A yarn that is hand-dyed often uses various dyes or is dipped multiple times in the pot. This hands-on and tedious process leads to colors with exceptional depth and dramatic variation and intensity of colors. A different name used to classify this process is called “Kettle-dyed” yarn since these yarns are generally dyed in a gigantic kettle.
To hand-dye massive quantities of yarn is hard to work. Skeins must be placed into boiling hot water to obtain the rich, exquisite tonal colors and even when it is still wet and heavy, picked up, dried, and then skeined. It would then be twisted into the gorgeous bundle that can be seen in stores. Everything about it is made by hand.
All About the Malabrigo Yarn
It is no wonder, given the complexity of hand-dyeing, that only a few companies can pull off manufacturing large quantities of these labor-intensive yarns. And it is not surprising that such yarns demand a higher price tag than those yarns made commercially. Hand-dyed yarns are primarily intended for high-quality yarn bases due to the cost of labor involved in making them. Other companies such as Madelintosh and Lorna’s Laces also generate large-scale hand-dyed yarns.
An Uruguayan sheep, well-known for its soft and high-quality wool is where all the Malabrigo yarns come from. Because of the climate of Uruguay, as well as its impressive pasture land, it is very favorable to rear sheep in their country. Malabrigo gets the wool from free-range sheep, which are herded on Uruguay’s luscious pastureland in a conventional way. They are not practicing mulesing which is quite a questionable procedure of cutting the skin of sheep to deter infestation of flies.
There are only a number of international yarn businesses based in Uruguay, even though the country is known for its rich wool culture. It is because the amount of resources needed to process and comply with the country’s laws and regulatory requirements already eats up a large amount of money to start the yarn business. Additionally, creating and maintaining a solid network of local providers that can regularly deliver consistent and high-quality materials is already a big challenge that is not for the fainthearted. All of the fibers used in a Malabrigo yarn come from various farms, including those mills that can spin bases which are generally used when it comes to dyeing the fibers.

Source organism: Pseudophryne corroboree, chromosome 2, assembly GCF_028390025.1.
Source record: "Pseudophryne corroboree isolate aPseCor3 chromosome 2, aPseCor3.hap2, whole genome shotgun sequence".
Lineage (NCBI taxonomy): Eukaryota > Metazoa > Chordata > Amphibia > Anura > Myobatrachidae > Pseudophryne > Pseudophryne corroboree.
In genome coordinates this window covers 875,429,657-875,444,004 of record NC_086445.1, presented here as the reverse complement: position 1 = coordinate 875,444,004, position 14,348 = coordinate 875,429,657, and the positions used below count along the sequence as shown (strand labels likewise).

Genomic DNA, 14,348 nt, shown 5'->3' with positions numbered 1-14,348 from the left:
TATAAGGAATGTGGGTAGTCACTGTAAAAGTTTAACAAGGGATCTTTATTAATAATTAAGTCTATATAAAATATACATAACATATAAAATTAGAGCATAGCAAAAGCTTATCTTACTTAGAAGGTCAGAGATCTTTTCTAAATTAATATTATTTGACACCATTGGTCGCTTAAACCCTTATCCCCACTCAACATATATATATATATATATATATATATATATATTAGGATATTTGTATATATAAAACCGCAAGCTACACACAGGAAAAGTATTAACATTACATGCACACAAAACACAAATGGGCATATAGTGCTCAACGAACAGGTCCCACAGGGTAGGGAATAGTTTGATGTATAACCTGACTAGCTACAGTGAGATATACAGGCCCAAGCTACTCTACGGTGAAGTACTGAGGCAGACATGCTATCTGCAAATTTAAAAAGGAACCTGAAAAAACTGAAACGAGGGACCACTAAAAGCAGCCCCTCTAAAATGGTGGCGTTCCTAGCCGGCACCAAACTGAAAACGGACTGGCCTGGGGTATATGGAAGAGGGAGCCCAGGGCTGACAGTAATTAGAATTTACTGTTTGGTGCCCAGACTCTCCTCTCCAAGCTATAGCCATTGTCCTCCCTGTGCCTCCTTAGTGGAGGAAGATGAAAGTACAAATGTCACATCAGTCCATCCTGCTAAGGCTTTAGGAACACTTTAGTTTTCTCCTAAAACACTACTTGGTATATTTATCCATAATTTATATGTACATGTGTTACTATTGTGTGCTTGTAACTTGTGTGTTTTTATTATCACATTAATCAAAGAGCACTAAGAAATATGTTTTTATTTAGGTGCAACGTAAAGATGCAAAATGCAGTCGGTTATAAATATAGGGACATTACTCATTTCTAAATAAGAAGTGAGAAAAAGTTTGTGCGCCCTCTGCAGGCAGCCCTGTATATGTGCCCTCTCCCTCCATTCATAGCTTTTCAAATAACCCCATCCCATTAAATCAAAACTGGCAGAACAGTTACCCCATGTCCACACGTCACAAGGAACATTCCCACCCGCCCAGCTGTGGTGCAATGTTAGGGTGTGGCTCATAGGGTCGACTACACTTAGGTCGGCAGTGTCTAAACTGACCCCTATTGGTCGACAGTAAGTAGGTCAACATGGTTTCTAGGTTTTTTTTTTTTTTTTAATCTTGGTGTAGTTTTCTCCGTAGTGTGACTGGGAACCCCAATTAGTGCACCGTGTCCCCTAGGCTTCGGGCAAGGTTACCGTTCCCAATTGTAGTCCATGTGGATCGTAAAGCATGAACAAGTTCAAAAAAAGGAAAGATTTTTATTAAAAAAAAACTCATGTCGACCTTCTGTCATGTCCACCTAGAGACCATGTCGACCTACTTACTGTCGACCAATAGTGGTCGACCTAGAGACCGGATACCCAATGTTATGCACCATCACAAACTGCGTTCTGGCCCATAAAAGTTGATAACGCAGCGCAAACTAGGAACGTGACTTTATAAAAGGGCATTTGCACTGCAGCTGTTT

Additionally, Malabrigo is environmentally friendly and is continuing to work to leave mother earth with far less carbon footprint. They are also using a flat-plate thermal heating system that utilizes that sun’s power to heat the water storage tanks used to process the various yarns. They also made a pledge to follow the standards of manufacturing set by Oeko-Tex. These standards can guarantee that the yarn is free and safe from different harmful elements that are frequently found during production. Malabrigo is trying to make use of as few chemicals as it would be possible and as little water as necessary.
Thanks for explaining the complexity of hand-dyeing that’s involved in Malabrigo yarn. I’d like to look for Malabrigo yarn for sale because I’m planning to take up knitting as a hobby soon. As such, stocking up on materials now might be a good idea.